1. Where did the idea for Populazzi come from?
I was reading Custom of the Country by Edith Wharton, and it hit me that the very stratified society of turn-of-last-century Manhattan was a lot like the equally stratified world of high school. That’s how the idea started percolating, but before I could make it work, I had to solve a puzzle. In Wharton’s book, the MC Undine Spragg is an incredibly unlikeable social climber. That’s on purpose. It’s a biting satire, and it’s terrific. I loved that in Wharton’s book, but I didn’t want to do the same. Instead, I wanted to create a character who’d make the choice to social climb, but in a way that kept her likable and relatable. It took a long time to crack the nut, but in the end I feel like I succeeded, and I’m really happy with the result.
2. Which character from Populazzi is most like you and why?
That’s a tough one, since they all have a little piece of me. I can point to things in Cara, Claudia, Archer, Trista… even Robert Schwarner that are tiny shards of my own experience and personality. That said, during the writing process each of the characters morphed so fully into their own person that it’s unfair to even compare them to anyone from real life.
3. The “Ladder” seems to be something a lot of high school teens actually worry about these days. Did you ever try and climb the “Ladder?”
Oh, I’m an open book. Happy to answer.Honestly, I didn’t have the guts to climb the Ladder in high school. I dreamed about it, and really did have the journals that started every year with, “This will be the year everything changes…” but I was always too shy and self-conscious to be pro-active about getting in with the populazzi. I did have an amazing small group of very close friends with whom I felt totally comfortable, but I just shrunk in front of everyone else, and that bothered me a lot. In retrospect it shouldn’t have. I had people I loved and who loved me – who cared what anyone else thought? Sadly, I didn’t look at it that way back then.
4. If you met Cara in real life on day, what would you tell her?
I’d tell her she’s right: French fries dipped in chocolate milkshake are seriously delicious.
5. Going with the last question, if you could tell your teen self something, what would you tell Teen Elise?
Ahhh, Teen Elise. There’s so much she needs to learn. For starters, there’s the hair. The blown-out curls in a foot-high corona all around her head. And then there’s the electric blue eyeliner. And the stretch pants. And the shoulder pads. I’m really not sure the 80’s is even enough of an excuse for the walking fashion faux pas that was Teen Elise.But I’m guessing I have a limited time with Teen Elise, so I’d let all that go and cut to the chase. “Elise,” I’d say, “bubbeleh, you’ve got to stop stressing about what other people think. Here’s the truth:Your friends love you, so don’t freak about that. Love them back, appreciate them, and enjoy every minute you have with them, because you’ll never again all be together the way you are right now.(Except for Sari. You guys may have been besties in 7th and 8th grade, but she dumped your butt because she’s done with you, so stop trying to win her back. It’s embarrassing already.)Your boyfriend? He’s going to cheat on you midway through freshman year of college and shred your heart, but he’s perfect for you right now, so stop looking for something better – you’re creating drama neither one of you needs.The popular crowd you’re terrified looks down at you because you’re a goofball? Guess what? They do look down at you because you’re a goofball! But you know what? You happen to be a goofball, so why the hell do you crave approval from people who look down on that?!Okay, I’m exaggerating. Not all the popular crowd looks down at you because you’re a goofball. There’s a whole segment of them that doesn’t look down at you at all… because they have no idea you exist. Uh-huh. You know how get so nervous about being judged that you clam up and don’t say anything and hope people will somehow see through to the brilliantly witty goofball inside? Not happening. People aren’t interested in dragging your personality out of you. If you want to be seen – really seen -- you have to be brave enough to fearlessly be yourself and deal with the consequences. The people who respond well are the ones worth your attention. The people who don’t… look, you won’t mesh with everyone, and that’s fine. Be okay with it, and be okay with you, because you’re worth a lot more than you think you are.”Hmmm… I seem to go all tough-love when I talk to Teen Elise. Maybe I think she might still be lurking around and listening. ☺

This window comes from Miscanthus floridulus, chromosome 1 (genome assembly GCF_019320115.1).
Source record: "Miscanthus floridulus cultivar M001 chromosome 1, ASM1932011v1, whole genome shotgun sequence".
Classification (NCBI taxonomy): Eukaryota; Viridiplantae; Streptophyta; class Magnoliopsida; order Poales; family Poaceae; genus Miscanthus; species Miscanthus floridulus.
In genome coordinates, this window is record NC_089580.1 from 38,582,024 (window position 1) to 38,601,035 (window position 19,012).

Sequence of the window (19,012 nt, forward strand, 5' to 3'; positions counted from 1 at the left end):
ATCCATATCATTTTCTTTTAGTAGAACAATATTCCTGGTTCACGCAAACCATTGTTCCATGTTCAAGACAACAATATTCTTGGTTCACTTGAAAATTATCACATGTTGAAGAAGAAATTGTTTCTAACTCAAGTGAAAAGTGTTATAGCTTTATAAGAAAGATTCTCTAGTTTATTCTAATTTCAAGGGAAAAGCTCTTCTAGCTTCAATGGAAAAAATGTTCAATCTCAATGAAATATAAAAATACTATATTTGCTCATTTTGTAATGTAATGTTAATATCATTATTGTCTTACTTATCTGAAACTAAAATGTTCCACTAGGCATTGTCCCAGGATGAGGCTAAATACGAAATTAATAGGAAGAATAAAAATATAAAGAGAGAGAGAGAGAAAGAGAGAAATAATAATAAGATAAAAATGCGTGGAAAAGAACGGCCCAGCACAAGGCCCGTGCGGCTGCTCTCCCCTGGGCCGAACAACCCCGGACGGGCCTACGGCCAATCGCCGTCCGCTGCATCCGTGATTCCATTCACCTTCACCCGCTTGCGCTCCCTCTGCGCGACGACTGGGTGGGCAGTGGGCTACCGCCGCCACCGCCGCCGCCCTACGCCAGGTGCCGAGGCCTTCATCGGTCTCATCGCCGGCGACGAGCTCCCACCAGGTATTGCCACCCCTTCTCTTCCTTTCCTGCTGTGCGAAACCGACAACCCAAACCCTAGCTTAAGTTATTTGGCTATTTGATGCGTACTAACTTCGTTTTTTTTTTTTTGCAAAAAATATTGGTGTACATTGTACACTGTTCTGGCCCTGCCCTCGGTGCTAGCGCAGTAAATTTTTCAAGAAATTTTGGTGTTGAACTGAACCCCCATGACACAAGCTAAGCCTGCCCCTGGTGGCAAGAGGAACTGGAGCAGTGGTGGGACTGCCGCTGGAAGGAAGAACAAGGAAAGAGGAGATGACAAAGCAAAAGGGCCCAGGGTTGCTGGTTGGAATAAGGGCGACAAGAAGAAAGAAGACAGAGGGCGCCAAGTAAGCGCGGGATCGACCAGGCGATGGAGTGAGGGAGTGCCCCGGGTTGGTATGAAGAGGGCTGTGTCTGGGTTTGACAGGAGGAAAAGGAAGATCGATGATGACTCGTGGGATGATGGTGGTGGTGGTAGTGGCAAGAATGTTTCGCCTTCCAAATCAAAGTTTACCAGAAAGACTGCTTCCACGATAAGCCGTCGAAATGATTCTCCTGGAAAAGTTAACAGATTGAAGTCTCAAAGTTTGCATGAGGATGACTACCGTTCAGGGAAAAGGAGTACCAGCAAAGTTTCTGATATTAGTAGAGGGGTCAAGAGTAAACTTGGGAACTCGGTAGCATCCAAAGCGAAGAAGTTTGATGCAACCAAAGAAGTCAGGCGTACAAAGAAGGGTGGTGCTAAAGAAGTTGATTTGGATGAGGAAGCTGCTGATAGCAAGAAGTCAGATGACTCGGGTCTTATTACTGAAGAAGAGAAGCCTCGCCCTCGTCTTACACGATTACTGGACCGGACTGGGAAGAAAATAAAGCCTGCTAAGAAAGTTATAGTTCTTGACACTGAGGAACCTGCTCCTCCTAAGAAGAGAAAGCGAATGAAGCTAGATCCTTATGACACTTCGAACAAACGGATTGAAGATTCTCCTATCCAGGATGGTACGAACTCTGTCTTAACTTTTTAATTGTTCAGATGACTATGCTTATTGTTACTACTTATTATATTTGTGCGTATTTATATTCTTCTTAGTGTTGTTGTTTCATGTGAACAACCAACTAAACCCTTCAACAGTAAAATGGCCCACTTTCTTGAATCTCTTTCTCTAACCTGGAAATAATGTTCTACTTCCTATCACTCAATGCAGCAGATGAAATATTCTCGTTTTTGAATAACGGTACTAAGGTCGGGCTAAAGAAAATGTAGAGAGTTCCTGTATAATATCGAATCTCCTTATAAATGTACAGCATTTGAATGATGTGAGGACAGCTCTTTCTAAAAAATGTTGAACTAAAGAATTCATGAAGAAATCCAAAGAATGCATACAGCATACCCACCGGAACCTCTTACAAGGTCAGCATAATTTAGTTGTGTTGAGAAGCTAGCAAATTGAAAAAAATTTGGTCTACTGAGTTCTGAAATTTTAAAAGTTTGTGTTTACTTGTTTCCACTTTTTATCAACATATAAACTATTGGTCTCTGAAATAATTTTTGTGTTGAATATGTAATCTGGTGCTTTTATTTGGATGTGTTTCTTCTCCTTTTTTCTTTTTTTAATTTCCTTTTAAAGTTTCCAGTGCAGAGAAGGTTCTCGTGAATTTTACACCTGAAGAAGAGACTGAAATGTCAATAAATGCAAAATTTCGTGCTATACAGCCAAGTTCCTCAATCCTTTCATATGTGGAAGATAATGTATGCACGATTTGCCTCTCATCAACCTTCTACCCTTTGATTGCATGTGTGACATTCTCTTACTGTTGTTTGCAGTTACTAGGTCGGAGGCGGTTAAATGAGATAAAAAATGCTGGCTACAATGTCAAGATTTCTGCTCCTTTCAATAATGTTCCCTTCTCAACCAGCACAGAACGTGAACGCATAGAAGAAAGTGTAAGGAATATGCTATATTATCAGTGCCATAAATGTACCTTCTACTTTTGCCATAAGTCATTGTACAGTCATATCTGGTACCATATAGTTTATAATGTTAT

6. Can you describe your book in 140 words or less?
Words, or characters? I’m guessing you’re going for the Twitter 140 characters, so I’m running with that. Please forgive me if I’m wrong. Here goes:Plan: Hit new school, climb ladder of boys 2 prove misfit can B popular. Result: Success! Problem: Mass, unmitigated disaster.
**Yeah, I meant characters....fail on my part!**
7. When did you know that you wanted to be a writer?
I’ve been writing as long as I can remember, but it wasn’t until I was already out here in L.A. doggedly pursuing an acting career that I made the switch. I had a day job answering the phones for Saved by the Bell: The College Years, and the more I read the scripts and hung out in the writers’ room, the more I realized I could make a living as a writer, and have waaaaay more fun than I did trying to act. I immediately started writing spec scripts, and within two years I had a staff job writing for Bill Cosby’s lesser-known sitcom, Cosby.